Frank Lloyd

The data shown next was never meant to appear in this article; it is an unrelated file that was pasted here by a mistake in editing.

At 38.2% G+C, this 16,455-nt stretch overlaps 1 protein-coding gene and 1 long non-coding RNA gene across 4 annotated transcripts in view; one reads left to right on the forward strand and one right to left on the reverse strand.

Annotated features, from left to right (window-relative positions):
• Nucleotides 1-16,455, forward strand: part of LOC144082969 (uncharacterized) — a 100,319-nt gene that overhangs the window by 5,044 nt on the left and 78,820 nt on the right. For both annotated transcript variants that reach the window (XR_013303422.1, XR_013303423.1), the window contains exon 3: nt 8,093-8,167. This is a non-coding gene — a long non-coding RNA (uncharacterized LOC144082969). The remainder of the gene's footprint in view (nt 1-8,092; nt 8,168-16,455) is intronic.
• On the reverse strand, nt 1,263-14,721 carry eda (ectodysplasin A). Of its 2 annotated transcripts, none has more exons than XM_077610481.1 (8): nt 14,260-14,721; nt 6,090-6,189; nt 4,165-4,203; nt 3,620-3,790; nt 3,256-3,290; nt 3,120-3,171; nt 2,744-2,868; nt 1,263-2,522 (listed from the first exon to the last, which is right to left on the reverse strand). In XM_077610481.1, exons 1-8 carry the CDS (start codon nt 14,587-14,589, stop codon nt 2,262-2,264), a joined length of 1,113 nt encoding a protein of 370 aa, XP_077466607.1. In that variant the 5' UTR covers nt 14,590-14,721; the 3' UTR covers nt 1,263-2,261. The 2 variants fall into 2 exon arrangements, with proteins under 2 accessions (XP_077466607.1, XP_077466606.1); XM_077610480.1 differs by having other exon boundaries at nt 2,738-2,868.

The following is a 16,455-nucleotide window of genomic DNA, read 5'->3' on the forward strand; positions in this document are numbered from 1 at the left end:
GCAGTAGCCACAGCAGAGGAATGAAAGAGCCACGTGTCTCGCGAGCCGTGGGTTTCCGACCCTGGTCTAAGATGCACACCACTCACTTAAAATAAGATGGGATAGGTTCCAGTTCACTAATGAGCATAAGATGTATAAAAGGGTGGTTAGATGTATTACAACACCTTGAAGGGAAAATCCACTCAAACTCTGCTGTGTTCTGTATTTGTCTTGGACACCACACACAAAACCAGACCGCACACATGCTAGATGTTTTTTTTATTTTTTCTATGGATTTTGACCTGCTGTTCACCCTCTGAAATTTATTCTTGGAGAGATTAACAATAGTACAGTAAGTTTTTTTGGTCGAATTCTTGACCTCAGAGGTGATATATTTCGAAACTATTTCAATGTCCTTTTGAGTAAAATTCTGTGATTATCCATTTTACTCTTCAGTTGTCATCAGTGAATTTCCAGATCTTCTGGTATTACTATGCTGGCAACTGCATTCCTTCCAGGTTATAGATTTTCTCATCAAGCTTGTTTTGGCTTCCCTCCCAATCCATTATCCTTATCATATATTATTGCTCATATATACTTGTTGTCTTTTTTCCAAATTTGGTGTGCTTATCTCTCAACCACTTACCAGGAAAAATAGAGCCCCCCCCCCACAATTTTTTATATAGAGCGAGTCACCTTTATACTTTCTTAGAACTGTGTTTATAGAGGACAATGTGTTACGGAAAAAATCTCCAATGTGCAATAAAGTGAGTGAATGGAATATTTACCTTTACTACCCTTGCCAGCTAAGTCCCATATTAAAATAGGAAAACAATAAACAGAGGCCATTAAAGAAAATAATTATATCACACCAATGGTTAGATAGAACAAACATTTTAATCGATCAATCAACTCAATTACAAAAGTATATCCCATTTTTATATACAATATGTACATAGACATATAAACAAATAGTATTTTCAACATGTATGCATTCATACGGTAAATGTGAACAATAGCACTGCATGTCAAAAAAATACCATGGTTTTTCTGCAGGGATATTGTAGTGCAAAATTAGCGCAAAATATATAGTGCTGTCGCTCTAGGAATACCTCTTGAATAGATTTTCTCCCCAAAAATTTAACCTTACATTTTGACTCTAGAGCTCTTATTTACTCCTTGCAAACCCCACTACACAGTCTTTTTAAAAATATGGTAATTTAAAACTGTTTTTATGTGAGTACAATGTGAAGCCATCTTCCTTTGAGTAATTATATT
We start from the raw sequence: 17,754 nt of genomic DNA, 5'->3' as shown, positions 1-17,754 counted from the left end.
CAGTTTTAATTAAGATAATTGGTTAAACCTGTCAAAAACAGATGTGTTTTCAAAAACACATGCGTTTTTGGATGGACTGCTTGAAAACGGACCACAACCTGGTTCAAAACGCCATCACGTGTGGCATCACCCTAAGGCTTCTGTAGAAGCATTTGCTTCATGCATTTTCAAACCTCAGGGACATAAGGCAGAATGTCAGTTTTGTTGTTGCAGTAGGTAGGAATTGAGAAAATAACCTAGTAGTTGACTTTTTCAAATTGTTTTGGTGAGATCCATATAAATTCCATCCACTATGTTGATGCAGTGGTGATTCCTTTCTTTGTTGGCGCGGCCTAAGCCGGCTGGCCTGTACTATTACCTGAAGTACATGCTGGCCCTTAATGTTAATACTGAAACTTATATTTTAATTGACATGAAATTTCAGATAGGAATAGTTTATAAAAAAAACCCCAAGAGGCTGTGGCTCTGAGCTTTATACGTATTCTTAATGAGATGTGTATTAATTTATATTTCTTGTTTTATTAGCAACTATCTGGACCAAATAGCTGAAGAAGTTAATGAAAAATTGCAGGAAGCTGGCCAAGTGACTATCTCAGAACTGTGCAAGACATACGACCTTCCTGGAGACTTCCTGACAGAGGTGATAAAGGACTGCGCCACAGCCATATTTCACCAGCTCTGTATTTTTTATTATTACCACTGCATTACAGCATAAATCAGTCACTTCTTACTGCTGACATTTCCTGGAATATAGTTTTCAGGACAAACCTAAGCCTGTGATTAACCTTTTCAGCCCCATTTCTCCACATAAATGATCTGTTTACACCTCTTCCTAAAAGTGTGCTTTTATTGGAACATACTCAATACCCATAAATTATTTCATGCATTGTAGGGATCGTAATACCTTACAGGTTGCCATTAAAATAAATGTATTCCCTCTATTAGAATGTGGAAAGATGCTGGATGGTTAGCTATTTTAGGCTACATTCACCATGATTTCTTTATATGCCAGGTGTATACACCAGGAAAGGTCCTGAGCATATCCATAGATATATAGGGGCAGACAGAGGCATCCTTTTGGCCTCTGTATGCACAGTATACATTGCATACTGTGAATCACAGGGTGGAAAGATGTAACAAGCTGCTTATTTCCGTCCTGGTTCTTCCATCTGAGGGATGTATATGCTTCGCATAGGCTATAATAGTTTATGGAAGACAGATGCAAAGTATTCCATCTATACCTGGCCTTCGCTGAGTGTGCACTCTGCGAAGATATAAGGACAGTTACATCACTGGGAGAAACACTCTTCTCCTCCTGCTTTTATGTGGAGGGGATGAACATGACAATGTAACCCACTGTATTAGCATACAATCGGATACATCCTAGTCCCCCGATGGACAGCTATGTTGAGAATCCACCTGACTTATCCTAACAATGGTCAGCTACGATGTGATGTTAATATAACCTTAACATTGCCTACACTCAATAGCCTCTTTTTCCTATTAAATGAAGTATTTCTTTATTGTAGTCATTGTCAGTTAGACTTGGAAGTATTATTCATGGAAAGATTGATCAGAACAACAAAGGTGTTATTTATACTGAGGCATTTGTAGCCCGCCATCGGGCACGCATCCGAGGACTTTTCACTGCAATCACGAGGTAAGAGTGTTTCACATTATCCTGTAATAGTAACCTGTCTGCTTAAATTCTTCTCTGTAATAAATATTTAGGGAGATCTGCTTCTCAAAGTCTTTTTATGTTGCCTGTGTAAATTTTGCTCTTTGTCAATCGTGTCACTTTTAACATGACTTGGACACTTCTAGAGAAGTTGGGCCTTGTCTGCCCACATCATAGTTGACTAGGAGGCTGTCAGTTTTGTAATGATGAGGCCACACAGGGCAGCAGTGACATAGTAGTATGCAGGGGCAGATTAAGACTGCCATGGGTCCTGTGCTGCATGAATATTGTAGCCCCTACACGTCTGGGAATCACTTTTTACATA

An actor in British theater while still a teenager, Scottish-born Frank Lloyd came to the U.S. in 1913, and after acting in films he turned to writing and directing. By the late teens he was helming a series of notable films starring William Farnum, ranging from historic adaptations (a seven-reel version of A Tale Of Two Cities [1917] and a ten-reel Les Miserables [1918]) to Zane Grey westerns (Riders of the Purple Sage [1918], The Rainbow Trail [1918]). Lloyd's notable films of the '20s include Oliver Twist (1922) with Lon Chaney as Fagin, the Milton Sills swashbuckler The Sea Hawk (1924), and his Academy Award-winning historical drama The Divine Lady (1929). A prolific and reliable craftsman, Lloyd's enduring popularity resides on his 1930s films: Cavalcade (1933), Mutiny on the Bounty (1935), and the Preston Sturges-scripted If I Were King (1938). His '40s films -- an episode of Forever and a Day (1943), the James Cagney actioner Blood on the Sun (1945) -- are also admired. Lloyd also produced several films in the early '40s, most notably Alfred Hitchcock's Saboteur (1942).